Whether you're looking for something to entertain the children on those long journeys, or you're just sick of having to endure the Peppa Pig theme song, a pair of headphones might just save the day.
A standard pair of headphones can reach as high as 115 decibels, which can cause serious long term damage to little ears. But headphones designed specifically for kids are usually limited to no more than 85 decibels.
There have been a number of studies on the use of headphones, and how they affect hearing. The World Health Organisation says that almost 50% of teenagers and young adults are exposed to unsafe levels of sound from the use of headphones. 'Unsafe', according to the WHO means listening to music in excess of 85 decibels for 8 hours, or 100 decibels for 15 minutes.
To put this into context, 85 decibels is roughly the amount of noise you'd hear from a passing diesel truck. But even kids headphones would have to be set at their highest to hit that level of noise.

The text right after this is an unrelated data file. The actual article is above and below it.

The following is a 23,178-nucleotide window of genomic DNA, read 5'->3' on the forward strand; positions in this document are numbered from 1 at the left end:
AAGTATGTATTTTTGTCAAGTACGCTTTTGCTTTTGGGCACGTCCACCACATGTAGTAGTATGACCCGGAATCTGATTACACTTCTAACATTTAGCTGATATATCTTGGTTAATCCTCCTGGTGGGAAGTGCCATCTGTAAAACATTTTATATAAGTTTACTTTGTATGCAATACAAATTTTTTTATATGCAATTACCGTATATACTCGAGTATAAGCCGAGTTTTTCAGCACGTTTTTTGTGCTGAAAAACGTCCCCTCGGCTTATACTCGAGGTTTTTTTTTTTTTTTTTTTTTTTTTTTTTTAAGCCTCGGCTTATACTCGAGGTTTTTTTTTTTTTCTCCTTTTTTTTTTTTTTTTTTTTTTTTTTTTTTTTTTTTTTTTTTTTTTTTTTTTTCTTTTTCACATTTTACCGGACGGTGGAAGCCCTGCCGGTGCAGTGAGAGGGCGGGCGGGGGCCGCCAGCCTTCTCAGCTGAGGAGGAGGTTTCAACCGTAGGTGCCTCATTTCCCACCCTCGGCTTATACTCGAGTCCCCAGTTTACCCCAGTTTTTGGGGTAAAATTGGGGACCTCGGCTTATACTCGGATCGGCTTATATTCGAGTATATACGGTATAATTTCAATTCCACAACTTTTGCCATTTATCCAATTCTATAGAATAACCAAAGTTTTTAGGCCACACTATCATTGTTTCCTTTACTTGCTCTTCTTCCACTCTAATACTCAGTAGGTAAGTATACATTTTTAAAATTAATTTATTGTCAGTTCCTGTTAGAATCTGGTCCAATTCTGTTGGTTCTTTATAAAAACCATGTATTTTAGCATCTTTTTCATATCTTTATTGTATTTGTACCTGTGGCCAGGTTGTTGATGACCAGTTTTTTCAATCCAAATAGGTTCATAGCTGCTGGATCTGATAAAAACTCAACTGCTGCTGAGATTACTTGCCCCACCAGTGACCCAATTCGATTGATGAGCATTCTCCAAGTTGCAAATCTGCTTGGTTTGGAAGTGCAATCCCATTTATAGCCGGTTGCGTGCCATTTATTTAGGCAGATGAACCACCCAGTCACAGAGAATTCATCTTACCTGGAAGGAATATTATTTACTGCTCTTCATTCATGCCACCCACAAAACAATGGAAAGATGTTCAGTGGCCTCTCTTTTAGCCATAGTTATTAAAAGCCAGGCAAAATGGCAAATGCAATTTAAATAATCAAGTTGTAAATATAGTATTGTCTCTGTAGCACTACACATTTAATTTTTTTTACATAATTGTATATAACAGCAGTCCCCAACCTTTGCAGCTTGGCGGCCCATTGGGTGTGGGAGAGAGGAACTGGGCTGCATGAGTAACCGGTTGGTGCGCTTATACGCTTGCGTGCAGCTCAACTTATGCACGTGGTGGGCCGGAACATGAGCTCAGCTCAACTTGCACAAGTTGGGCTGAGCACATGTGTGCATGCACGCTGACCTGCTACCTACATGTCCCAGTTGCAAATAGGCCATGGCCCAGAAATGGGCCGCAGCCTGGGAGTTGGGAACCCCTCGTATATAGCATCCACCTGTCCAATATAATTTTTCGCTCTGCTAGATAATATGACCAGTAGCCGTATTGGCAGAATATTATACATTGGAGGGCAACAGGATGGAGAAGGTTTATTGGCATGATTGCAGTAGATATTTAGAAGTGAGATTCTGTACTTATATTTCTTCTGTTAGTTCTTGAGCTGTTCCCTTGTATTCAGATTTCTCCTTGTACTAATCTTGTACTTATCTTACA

This is why kids headphones have an 85db limit.
This can be a tricky one because you can't actually hear what your child is listening to when they're wearing headphones, but there are a few things you can do:
So the short answer is yes, headphones are safe for kids, as long as you get the ones that are limited to 85db or less, and you follow our steps on monitoring their use.
Hopefully, that's answered some of your questions when it comes to kids and headphones. If you'd like help with anything else, you can contact one of our Team Knowhow experts here.